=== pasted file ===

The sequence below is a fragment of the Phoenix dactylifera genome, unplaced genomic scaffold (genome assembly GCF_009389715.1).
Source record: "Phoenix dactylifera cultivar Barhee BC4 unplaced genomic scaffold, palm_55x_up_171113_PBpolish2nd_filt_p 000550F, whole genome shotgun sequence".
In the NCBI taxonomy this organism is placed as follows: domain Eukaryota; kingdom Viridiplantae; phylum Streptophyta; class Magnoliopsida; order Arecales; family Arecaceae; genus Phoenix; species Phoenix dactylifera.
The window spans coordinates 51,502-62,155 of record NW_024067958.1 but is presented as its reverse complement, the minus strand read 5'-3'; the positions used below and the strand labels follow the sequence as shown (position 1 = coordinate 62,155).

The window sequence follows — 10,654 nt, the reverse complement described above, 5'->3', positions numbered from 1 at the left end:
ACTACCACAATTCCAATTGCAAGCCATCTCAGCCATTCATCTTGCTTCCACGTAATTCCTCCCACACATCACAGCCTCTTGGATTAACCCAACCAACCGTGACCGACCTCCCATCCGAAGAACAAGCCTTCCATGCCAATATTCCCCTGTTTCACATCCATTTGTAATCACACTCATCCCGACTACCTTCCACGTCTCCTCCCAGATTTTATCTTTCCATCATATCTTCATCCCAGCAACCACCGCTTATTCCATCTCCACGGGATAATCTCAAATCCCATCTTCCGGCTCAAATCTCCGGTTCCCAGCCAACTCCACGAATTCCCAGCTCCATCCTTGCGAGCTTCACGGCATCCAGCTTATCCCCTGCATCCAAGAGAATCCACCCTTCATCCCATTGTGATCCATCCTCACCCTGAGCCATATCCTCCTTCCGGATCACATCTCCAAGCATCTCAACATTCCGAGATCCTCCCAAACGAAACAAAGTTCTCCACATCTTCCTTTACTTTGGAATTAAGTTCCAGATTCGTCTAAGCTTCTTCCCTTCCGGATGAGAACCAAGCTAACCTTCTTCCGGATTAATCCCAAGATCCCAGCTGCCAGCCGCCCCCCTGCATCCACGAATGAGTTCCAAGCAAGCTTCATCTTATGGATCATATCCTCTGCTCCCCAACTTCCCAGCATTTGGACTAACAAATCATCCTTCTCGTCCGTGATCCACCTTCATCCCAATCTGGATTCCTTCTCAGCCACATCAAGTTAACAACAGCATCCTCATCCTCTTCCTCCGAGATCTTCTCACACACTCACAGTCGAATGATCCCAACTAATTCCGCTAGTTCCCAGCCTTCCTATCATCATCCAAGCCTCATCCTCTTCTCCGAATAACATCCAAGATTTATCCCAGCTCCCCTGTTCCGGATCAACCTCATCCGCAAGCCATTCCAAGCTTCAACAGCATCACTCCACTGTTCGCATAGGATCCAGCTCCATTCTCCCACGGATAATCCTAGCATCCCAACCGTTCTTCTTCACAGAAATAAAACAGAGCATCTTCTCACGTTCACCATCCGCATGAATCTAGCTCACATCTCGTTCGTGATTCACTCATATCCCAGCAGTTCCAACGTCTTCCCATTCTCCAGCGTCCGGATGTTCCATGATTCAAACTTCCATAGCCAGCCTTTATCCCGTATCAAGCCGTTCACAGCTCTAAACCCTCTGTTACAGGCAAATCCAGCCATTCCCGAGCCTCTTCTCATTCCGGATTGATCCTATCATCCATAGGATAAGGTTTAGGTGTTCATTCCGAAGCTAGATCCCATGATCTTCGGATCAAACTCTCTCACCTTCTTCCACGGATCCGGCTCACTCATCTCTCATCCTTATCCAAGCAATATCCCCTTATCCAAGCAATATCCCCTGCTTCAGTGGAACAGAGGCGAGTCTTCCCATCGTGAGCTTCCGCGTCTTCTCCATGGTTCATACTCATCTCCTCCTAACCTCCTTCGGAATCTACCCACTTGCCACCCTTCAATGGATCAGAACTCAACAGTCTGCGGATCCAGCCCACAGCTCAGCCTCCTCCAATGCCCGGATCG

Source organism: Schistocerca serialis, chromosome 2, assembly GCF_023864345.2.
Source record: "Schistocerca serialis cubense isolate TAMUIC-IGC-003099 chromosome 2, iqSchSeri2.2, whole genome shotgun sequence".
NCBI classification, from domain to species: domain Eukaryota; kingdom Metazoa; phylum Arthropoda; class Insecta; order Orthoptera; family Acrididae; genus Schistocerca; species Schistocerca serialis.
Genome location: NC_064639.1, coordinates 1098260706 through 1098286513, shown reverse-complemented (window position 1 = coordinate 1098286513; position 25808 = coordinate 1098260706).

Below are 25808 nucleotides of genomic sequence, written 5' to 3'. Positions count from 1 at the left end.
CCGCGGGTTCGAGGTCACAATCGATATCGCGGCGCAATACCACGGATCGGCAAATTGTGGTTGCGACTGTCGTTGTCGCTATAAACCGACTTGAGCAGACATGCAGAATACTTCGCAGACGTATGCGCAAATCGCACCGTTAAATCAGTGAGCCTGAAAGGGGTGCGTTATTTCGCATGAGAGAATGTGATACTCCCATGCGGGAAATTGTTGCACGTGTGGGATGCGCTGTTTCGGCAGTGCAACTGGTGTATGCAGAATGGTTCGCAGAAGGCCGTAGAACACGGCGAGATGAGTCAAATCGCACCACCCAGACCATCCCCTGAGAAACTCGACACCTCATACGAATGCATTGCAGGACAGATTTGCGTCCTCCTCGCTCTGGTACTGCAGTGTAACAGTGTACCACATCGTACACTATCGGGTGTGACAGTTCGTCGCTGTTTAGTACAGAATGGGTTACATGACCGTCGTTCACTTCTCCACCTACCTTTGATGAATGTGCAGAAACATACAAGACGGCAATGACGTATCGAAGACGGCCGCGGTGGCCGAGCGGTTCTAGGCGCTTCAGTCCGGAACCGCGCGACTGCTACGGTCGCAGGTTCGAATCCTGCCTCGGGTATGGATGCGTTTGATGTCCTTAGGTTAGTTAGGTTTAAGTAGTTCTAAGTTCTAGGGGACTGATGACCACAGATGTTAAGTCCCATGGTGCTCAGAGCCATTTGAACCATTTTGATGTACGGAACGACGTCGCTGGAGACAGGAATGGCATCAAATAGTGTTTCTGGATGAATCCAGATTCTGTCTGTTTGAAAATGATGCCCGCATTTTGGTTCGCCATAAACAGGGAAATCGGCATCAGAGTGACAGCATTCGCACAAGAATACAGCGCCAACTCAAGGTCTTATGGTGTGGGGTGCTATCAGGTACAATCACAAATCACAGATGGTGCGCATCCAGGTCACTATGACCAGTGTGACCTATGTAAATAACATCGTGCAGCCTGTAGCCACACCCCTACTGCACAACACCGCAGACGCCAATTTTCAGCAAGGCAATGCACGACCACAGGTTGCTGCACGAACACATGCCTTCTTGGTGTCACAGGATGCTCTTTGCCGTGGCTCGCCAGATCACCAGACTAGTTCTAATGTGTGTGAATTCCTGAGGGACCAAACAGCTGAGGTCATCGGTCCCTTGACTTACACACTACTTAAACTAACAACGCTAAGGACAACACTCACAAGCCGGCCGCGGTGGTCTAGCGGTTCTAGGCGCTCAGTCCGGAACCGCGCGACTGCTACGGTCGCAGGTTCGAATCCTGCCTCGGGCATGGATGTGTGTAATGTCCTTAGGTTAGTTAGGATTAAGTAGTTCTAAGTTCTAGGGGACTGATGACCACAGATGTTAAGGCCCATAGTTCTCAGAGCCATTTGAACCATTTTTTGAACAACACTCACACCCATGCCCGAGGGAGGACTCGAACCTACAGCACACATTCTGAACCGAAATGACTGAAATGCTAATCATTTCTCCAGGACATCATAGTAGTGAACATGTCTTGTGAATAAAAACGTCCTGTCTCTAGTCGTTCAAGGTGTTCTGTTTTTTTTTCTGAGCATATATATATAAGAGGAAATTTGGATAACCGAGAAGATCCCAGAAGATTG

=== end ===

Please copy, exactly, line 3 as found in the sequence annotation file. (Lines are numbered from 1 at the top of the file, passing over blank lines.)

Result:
In the NCBI taxonomy this organism is placed as follows: domain Eukaryota; kingdom Viridiplantae; phylum Streptophyta; class Magnoliopsida; order Arecales; family Arecaceae; genus Phoenix; species Phoenix dactylifera.